Today we have two books about writers – and about two of my favourite writers! I have to admit here that I’ve held the Barbara Pym review back so that I could review it at the same time as the Iris Murdoch one, as I just couldn’t resist the perfect pairing! Maybe I’ve made a rod for my own back with this constant attempt to pair similar reviews in each post, but what the heck, it’s my blog and I can be as fussy as I like … I read this out of order, anyway, promoting the Pym book so that I read all of my books by and about her in her centenary year, and taking ages to savour the Iris Murdoch one!
Yvonne Cocking – “Barbara in the Bodleian”
(9 November 2013, Library of Birmingham)
I bought this book at an event I attended at the new Library of Birmingham where we were treated to a read-through of a dramatised interpretation of Pym’s novel “An Unsuitable Attachment” (two of the actors being related to a gym friend of mine: such is the working of One Degree of Birmingham).
The author has had access to the Barbara Pym archive at the Bodleian Library, as archivist of the Barbara Pym Society. Here she demonstrates the solid work that she has done in unearthing and synthesising material on Pym’s early life and loves (with some slightly shocking revelations about the Nazi activity of her pre-World War II German boyfriend). Then she goes through most of the novels, drawing together Pym’s own notes and drafts, mentions of the book by Pym and others, then reviews in the press and finally fan letters from friends and strangers. The latter are of course the least interesting, but these papers were originally presented at conferences of the Barbara Pym Society, and I know from my own effort at the Iris Murdoch Society Conference how much conference-goers enjoy and appreciate evidence of others’ love for their favourite author. (Obviously, this fact also means that the pieces would not have been encountered one after another as they are in the book; I can see that this could become repetitive for some, although I enjoyed the patterns and, as an ex-Special Collections library assistant myself, the mention of the physical files and formats in which the information was found.)
Written in a friendly, approachable way, this collection is a good addition to the Pym Studies canon, and to my own book collection.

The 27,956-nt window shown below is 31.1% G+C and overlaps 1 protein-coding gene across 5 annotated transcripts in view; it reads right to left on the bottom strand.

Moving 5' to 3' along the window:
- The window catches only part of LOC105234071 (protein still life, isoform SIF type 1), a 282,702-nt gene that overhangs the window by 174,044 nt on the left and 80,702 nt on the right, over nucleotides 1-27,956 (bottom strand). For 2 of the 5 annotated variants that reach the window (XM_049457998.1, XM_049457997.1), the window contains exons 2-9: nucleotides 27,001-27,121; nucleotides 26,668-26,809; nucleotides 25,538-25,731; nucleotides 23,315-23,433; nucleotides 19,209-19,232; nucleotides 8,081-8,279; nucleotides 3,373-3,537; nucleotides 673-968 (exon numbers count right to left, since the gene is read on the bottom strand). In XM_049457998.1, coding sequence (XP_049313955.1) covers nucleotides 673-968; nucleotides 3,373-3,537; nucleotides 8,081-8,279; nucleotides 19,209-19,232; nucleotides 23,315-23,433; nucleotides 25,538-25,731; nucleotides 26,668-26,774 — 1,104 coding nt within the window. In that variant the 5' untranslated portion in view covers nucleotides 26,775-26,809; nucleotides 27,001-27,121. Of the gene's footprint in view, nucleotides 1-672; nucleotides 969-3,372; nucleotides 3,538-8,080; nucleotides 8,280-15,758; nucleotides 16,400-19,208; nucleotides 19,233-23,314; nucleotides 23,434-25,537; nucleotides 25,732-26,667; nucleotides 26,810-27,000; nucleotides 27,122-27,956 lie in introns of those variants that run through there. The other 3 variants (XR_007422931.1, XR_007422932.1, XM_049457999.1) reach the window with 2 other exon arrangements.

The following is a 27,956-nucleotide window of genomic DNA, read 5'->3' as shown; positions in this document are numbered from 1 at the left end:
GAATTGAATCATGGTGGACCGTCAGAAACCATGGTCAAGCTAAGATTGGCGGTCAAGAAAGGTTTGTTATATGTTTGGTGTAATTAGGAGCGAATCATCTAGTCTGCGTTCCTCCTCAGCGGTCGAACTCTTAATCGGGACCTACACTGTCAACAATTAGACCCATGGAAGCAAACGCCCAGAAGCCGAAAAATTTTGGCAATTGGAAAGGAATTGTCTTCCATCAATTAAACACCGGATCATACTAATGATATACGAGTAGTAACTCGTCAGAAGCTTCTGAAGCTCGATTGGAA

Anne Rowe & Avril Horner (eds.) – “Iris Murdoch: Texts and Contexts”
(24 September 2012 – bought from fellow IM Society member, Michelle)
I can’t believe I’ve been reading this for so long – I think because it doesn’t add anything to my actual research project (but it’s still really interesting), I moved away from it when I originally started with it, so I only picked it up again recently.
This book sets out to offer new insights into IM’s work (philosophical and literary) by examining it in new contexts, for example in comparison to other writers’ work, in terms of power relations and theory around that area, and looking at Derridean, political and cultural contexts. I have to say now that I didn’t always grasp the detail of the pieces covering the philosophy, and I obviously need to read and understand that better before attempting this book again. But I did enjoy Pamela Osborn’s piece on mourning and Derrida, even though I’m not the biggest Derrida fan in the universe.
I liked Frances White’s chapter on T.S. Eliot’s “Murder in the Cathedral” and IM’s little-known play, “The One Alone” (on a side note, I was lucky enough to see “Murder in the Cathedral” performed in Canterbury Cathedral crypt many years ago – wow) and the piece on IM and Canetti, the one on her childhood reading, and the assessment of the Iris film. Although I do feel there that I’ve gone for the ones by people I know or on the more accessible aspects of IM and her life and work. Then again, this book is not all accessible to what I like to call the “common reader”*, but it is interesting and another good addition to my book collection.
* I still persist in talking about Virginia Woolf’s “common reader” even though the participants in a couple of my book groups for my research project very much do NOT like that description!
A small confession. I went to the BookCrossing meetup yesterday; it was lovely to see the BookCrossing crowd again and we all had lovely piles of tempting books. So these two did come home with me – a Debbie Macomber Christmas novel that Gill had given Sorcha for her Secret Santa (and I’ve read already to give back to Gill!) and John Sergeant’s autobiography. Still, the TBR is looking remarkably low at the moment, with a space at the end of the ONE SHELF it occupies … however, none of the Christmas books apart from my own BookCrossing secret santa have made it onto the shelf yet!
I’m currently reading an excellent history of post-punk music (“Rip it up and Start Again” by Simon Reynolds) and I have the Hardy short story collection, “Life’s Little Ironies” saved up for New Year’s Eve. I’ve also read two more novels in this lovely time of reading between Christmas and New Year, so watch out for their reviews tomorrow!